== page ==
Hans Holbein the Younger and his brother followed the artistic tradition of their father, Hans Holbein the Elder. Working in Basel, Switzerland during the time of religious upheaval, Holbein painted and worked with both reformers and traditionalists alike. His position as court painter was won through a recommendation by his friend Erasmus, who sent him to scholar Sir Thomas More in Britain. From his beautiful portraits of More and his family, he eventually landed in the court of King Henry VIII.
Holbein's work was highly prized from early in his career. After his death, some of his work was lost, but much was collected, and by the nineteenth century, he was established among the great masters. Holbein's art has sometimes been called realist, since he drew and painted what he saw with an unusual precision. He was also highly versatile. He applied his fluid line to designs that ranged from intricate jewelery to monumental frescoes. His portraits were renowned for their verisimilitude, and it is through Holbein's eyes that many famous figures of his day, such as Erasmus and More, are now "seen." He was never content, however, with mere outward appearance. In the Renaissance tradition, he embedded layers of symbolism, allusion, and paradox in his paintings, to the lasting fascination of scholars. In the words of art historian Ellis Waterhouse, his portraiture "remains unsurpassed for sureness and economy of statement, penetration into character, and a combined richness and purity of style."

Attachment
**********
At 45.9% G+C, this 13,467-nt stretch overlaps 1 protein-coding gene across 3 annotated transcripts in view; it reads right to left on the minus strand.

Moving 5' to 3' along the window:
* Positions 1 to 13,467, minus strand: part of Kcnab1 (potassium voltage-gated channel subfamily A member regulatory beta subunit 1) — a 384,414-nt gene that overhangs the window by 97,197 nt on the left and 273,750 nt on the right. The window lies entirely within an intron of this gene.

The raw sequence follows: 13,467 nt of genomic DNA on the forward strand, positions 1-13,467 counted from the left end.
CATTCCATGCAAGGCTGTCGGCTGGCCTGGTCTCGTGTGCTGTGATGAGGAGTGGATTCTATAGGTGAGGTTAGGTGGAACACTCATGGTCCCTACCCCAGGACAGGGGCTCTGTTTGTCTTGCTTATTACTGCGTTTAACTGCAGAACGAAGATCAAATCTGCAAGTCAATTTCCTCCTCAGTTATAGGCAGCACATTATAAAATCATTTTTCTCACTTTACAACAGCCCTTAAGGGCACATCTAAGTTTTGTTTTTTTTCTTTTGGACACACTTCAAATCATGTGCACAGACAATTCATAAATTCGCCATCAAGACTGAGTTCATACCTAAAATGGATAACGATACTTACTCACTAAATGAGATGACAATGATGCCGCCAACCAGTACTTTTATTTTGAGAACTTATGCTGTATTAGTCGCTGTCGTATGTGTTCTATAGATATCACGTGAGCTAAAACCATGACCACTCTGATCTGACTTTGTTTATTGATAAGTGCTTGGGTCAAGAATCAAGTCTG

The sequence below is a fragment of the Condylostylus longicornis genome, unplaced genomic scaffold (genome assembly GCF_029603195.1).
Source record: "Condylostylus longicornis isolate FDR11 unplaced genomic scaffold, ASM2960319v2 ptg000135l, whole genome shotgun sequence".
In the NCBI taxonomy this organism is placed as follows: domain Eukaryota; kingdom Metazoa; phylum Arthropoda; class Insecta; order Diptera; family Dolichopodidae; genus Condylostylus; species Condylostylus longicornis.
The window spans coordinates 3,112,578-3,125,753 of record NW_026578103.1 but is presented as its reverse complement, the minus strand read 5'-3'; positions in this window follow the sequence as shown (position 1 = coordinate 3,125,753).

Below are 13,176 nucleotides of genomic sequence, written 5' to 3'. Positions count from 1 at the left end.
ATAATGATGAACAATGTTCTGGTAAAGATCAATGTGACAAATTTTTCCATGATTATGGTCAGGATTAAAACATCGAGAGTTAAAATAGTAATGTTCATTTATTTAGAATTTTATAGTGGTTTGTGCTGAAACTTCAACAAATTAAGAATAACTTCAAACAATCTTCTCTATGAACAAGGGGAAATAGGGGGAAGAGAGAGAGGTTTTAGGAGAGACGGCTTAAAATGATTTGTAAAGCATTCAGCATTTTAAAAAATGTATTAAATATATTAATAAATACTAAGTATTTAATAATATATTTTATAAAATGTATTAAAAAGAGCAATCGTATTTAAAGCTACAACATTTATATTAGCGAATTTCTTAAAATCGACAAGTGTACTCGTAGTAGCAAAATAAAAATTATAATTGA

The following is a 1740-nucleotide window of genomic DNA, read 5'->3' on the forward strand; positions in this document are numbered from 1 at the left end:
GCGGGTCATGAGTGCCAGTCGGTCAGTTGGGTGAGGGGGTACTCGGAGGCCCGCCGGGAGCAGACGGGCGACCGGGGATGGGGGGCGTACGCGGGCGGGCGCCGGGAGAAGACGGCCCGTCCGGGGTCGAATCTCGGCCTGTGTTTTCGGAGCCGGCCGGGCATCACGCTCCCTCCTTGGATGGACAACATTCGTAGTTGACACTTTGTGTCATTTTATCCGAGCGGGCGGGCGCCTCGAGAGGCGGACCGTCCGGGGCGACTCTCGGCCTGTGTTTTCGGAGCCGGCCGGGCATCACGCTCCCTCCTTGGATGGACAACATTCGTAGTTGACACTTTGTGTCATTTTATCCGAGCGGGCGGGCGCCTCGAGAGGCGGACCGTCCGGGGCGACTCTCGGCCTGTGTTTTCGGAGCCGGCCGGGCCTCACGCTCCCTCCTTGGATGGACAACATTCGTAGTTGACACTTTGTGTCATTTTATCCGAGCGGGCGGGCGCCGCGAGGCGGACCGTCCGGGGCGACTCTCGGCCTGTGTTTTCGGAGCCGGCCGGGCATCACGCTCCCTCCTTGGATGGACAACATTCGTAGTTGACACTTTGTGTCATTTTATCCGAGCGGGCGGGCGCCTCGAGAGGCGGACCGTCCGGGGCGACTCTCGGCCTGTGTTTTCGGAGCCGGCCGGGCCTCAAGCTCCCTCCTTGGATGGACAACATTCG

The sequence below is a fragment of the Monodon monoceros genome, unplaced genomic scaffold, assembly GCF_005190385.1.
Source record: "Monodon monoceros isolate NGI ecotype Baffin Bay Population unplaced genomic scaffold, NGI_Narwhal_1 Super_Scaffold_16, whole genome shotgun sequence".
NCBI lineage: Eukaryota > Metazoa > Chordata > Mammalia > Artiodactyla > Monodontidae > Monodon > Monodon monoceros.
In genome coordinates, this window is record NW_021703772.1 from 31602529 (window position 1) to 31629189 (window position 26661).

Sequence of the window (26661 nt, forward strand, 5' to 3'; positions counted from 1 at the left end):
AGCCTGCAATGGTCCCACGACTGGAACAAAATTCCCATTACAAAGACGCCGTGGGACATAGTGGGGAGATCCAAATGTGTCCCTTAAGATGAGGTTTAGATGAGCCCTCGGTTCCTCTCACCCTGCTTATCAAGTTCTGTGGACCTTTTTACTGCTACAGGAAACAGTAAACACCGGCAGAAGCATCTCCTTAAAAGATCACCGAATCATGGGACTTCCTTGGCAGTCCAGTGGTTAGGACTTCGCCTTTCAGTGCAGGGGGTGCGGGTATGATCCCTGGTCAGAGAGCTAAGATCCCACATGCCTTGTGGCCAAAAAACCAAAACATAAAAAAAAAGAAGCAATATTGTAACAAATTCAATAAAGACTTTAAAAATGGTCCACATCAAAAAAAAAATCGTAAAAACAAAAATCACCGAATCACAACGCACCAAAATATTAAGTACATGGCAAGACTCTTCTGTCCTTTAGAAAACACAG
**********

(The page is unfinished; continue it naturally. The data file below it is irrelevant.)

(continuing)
Holbein, represented the best of art and creativity, which is our inheritance from our creator, God, our Heavenly True Parent. God wishes for all His children to realize their own true human potential in the time of Restoration of the Ideal of God, the establishment of the Kingdom of Heaven on Earth which is being established by the True Parents, Rev. and Mrs. Sun Myung Moon